Critics of these programs argue that acts committed in a no fear environment will result in lax behavior, and that close oversight and punitive action are required to maintain order and discipline. However, what these programs have allowed the organizations that have implemented them to do is to understand the nature of some of the problems that they face. Once understood, safety programs and focused training efforts can be applied to mitigate risk where it is high. Organizations are now able to efficiently deploy valuable human resources to the areas in which they are most needed. Risk assessment matrixes can be drawn up that contain clear and concise statistical data to support operational decision-making.

Currently, if a company that is shipping product from Mexico into the United States discovers a contaminated load, it will, most likely, return the shipment rather than report it to CBP. The reason is clear: The organization has a justifiable fear that it may lose its C-TPAT certification. Carriers have, unfortunately, been the recipients of the vast majority of the punishment for such incidents detected by service canines and inspectors.
As a result of the present state of affairs, businesses often make the conscious decision to not notify CBP of a irregularities with shipments on the Mexican side of the border prior to sending them northbound.

In a high risk environment such as logistics, these decisions are not taken lightly. Narco-terrorism clearly imposes a high level risk on companies and its personnel. Revenue streams, however are of tantamount importance to the daily lives of those working in industry. Hence, there is a need to balance risks with the need to run a profitable business. Additionally, CBP and its associated federal agencies may be losing a golden opportunity to collect tremendous amounts of valuable, and, perhaps, actionable intelligence.

The true value-added take away of allowing for a greater, more open, partnership between law enforcement and the private sector via rational policy would undoubtedly be the achievement of a greater understanding of the risks involved in the movement of goods back and forth across the U.S. – Mexico border. To take the measures to be able to develop a clear and concise picture would be an invaluable step toward optimally achieving fast and secure trade. Best practices would be developed in a focused effort in order to stave off potential risks to shipments and manufacturing elements. Finally, federal agencies could focus their valuable human, and the accompany financial resources in those areas that require the most attention.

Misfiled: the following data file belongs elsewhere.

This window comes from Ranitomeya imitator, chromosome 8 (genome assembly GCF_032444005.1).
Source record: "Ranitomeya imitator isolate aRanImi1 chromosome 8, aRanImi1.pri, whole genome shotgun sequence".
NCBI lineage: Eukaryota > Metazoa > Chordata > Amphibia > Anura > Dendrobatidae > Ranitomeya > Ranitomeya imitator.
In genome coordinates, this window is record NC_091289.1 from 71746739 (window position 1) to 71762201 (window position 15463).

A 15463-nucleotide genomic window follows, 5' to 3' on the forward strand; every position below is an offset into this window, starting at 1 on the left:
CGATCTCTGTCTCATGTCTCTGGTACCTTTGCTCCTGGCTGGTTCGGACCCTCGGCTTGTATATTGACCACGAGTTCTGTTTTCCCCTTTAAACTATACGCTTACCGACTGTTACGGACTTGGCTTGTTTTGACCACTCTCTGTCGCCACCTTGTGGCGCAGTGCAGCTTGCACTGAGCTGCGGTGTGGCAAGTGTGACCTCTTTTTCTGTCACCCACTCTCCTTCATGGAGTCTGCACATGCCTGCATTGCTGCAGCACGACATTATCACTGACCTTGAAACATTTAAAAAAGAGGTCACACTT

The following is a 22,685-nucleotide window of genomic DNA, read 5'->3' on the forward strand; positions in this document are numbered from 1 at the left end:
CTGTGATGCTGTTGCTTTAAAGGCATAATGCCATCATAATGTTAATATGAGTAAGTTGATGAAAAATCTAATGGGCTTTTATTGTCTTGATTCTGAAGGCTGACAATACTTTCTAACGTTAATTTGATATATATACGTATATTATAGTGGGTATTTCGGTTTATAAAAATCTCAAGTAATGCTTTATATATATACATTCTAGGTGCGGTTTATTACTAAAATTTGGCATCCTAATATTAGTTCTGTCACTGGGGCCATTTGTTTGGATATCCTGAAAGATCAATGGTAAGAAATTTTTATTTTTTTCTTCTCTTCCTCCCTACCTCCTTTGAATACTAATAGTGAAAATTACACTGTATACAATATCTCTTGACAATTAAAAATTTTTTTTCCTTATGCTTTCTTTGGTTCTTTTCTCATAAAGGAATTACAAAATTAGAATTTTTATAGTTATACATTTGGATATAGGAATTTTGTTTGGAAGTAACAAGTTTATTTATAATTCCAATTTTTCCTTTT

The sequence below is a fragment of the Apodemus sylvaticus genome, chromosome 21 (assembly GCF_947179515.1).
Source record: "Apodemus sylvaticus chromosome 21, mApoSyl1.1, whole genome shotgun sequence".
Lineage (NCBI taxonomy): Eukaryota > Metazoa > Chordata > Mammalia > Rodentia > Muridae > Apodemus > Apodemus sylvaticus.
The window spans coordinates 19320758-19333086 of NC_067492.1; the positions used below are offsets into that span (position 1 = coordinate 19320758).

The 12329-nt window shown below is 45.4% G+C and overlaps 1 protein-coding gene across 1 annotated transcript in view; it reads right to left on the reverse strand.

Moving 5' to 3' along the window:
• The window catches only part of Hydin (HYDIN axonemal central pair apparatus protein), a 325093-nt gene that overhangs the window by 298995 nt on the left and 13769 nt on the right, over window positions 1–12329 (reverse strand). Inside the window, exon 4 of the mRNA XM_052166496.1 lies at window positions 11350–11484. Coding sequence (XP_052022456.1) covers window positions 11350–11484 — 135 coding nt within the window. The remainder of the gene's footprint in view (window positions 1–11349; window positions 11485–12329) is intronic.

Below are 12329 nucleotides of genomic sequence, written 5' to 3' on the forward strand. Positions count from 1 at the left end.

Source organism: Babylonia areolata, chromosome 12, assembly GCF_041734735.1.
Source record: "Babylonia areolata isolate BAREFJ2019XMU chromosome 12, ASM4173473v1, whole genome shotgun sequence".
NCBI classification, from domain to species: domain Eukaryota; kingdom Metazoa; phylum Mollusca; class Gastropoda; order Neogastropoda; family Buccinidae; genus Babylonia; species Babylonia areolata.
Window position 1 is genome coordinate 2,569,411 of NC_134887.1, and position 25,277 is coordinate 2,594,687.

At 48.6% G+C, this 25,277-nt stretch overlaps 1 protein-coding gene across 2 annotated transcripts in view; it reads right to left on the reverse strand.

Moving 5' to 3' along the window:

Customs and Border Protection has experienced unprecedented growth during the last decade. The organization has facilitated this expansion with tremendous efficiency and a strategic, forward thinking mindset. CBP has developed into a valuable partner for industry as a whole. Industry has learned much that has added benefits to its logistics prowess, and CBP has learned how to positively affect commerce and trade. The next logical step is to increase the level of collaboration between both parties. The C-TPAT program was, and still is, one of the best stepping stones for increased participation. Self-reporting has proven to be a valuable asset for the global trade community. No bad actors desire to self-report or simply wouldn’t last in a system that relies on integrity to be its base. Industry needs a trusted partner just as much as CBP need reliable shippers. In order for the North American continent to reach its true free trade potential, a culture change via policy would be open the door to opportunities for that growth to occur. The only organization with the influence that is necessary to change the current status quo is Customs and Border Protection (CBP).